Why Cardio Is Not The Way to Burn Fat

From the time I was in middle school I learned that hill sprinting was a great way to stay fit, lean, strong and powerful.

When I was 18 years old, way back in 1987, the greatest workout of my Senior track season was to run up a hill called Shepherd’s Crook. From the name you can probably tell that it was a road that went straight, then bent to the right and finally bent to the right again… a total of about 300 yards, all uphill.

This hill became a staple of my training, all the way up to qualifying for the state track and field meet.

I also ran a whole lot of stairs during high school. Again, some of the best workouts of my life. Looking back, I remembered how great my whole body felt after those workouts.

I can also tell you that I have never been as strong, as fast or as in shape as when I was running hills and stairs.

In 1993, as I began my coaching career I continued to have my athletes run hills and stairs. It helped track and field, football and other athletes reach the peak of their athletic potential and keep them in great shape.

Even as I coached my athletes to train with this high intensity, I somehow dropped it from my own training. And I paid the price.

Over the years, I replaced muscle with flab and added a few extra pounds of fat on top of it. My weight got higher than it had ever been.

I know now that I had fallen victim to conventional wisdom of the fitness world. During college, studying exercise physiology, I first learned of the “fat-burning” zone for cardio exercise. And I bought it, hook, line and sinker.

It took me years to realize the long bouts of low intensity training in my cardio zone were not the best way to stay young and thin. Not only that, but this type of workout was not for me – I hated it. Too much time, not enough excitement, not enough results. If only I hadn’t spent all that time on the treadmill, the elliptical machine and the recumbent bike… pretty much wasting my time.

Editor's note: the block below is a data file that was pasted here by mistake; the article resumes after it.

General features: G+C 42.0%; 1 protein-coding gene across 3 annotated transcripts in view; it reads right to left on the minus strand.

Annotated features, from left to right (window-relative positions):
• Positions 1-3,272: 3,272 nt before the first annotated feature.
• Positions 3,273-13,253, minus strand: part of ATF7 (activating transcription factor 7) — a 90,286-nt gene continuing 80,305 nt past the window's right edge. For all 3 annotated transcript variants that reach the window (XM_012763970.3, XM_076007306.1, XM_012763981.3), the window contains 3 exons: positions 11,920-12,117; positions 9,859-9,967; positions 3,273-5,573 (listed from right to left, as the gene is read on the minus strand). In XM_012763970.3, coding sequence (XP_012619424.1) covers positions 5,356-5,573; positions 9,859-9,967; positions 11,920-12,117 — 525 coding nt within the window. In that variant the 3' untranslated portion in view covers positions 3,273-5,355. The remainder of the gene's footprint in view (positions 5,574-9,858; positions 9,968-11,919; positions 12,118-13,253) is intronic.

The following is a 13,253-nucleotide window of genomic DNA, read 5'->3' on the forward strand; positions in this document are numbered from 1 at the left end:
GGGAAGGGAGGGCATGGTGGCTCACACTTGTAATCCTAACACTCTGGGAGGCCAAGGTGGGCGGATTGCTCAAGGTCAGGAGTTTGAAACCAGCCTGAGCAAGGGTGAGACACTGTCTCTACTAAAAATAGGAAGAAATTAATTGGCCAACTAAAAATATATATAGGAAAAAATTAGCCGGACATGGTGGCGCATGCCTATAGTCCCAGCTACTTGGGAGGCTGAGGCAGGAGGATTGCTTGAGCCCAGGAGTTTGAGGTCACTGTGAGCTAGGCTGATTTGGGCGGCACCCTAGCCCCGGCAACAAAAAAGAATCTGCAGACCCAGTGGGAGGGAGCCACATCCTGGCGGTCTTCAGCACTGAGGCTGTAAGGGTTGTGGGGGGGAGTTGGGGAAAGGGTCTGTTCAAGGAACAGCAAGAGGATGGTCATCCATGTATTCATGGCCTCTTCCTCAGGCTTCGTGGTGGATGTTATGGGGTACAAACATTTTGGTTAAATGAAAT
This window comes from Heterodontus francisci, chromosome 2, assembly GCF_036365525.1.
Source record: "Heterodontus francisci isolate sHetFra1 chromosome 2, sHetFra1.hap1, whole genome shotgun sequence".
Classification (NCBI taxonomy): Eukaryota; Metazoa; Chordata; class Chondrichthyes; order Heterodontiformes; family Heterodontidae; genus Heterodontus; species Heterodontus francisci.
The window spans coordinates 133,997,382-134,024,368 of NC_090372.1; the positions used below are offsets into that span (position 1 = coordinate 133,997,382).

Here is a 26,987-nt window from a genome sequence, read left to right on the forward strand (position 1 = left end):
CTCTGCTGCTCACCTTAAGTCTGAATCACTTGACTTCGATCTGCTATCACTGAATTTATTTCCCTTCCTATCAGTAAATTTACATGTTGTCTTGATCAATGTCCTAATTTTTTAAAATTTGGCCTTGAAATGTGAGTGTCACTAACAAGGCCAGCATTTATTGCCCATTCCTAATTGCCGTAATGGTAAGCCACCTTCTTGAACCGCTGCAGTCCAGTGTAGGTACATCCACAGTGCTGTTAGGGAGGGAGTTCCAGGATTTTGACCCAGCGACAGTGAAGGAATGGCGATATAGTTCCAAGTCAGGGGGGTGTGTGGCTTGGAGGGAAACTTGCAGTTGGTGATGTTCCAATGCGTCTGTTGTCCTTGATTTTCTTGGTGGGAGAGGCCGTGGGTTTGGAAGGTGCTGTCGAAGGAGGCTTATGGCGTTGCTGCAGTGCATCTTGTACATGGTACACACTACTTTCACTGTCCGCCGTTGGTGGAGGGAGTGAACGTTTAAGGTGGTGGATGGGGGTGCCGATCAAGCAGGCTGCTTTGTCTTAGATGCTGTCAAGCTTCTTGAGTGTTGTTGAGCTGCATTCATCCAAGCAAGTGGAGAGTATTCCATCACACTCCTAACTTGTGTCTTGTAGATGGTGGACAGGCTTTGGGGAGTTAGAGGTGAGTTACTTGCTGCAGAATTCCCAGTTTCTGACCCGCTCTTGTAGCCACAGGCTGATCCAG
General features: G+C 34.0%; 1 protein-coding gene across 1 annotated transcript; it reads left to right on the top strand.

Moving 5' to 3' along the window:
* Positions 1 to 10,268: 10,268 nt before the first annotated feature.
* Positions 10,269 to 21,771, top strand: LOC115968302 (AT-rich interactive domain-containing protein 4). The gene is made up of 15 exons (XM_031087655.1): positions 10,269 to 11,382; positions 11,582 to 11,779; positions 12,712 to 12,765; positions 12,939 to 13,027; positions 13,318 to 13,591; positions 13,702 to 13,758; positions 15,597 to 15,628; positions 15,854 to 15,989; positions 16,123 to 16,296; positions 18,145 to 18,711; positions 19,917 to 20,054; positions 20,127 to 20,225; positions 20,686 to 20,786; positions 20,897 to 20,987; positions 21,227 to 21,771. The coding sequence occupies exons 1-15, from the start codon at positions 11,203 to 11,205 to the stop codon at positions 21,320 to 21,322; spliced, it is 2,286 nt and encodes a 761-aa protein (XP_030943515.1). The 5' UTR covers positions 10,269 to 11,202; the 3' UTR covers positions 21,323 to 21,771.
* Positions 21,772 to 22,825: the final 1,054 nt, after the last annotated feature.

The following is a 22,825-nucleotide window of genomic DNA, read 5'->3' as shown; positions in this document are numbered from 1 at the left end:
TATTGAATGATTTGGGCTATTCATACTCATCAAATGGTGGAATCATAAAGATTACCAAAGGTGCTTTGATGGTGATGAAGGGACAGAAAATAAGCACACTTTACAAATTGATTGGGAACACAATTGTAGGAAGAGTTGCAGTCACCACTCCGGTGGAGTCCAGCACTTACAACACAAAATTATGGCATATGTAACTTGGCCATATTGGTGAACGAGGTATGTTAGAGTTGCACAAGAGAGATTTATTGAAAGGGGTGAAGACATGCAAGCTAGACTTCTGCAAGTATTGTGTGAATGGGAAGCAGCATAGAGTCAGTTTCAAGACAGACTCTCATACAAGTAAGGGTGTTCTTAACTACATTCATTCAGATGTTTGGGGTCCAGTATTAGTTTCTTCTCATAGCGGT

I also fell for another line of bull. That, once you turn 30, your metabolism slows down, you get slower, weaker and lose muscle mass… and there’s not a thing you can do about it. I don’t know about you but I didn’t want everything from age 30 on to be downhill (pun intended). The fact of the matter is, they don’t bother to tell you that you can dramatically slow this process down with certain types of exercise! You can maintain and even improve on your fitness your entire life.

Thankfully, I got fed up with how I looked and felt and looked around for something else. It was then that I started reading a lot about the effects of high intensity exercise.

The more I read, the more I became convinced that raising the intensity of my workouts was the way to go. High intensity workouts, like sprinting, built more muscle, burned more fat and cranked up the metabolism to the levels we all enjoyed in our younger years.

And it all made sense. When I was in the best shape of my life, this was the kind of exercise that I did. Sprinting, running hills, running stairs… fast, explosive movements. It was time to add this stuff back to my workouts.

In 2004, I started running sprints again. Not long after (in 2005) I added hill sprints and stair workouts. I quickly saw just how powerful this type of exercise could be. I feel and look better than I have in years and have more energy, strength, power and endurance.

Now, I run sprints on hills or stairs three times per week along with strength training. I use the techniques in this manual to get fantastic results in just a few minutes of sprinting per week. I also coach others on these techniques and have seen the positive effects in them as well.

What I tell the people I coach is to please remember to start slow. Hill sprint workouts can be adapted for everyone to use. From working out for the first time to elite levels of fitness… starting slow and building on your success is key to achieving all of your fitness goals. It won’t take long to start seeing your progress. Take it one day at a time. As Ben Franklin once said, “Make haste slowly”. But, make haste just the same.

Copyright (c) 2007 Tim Kauppinen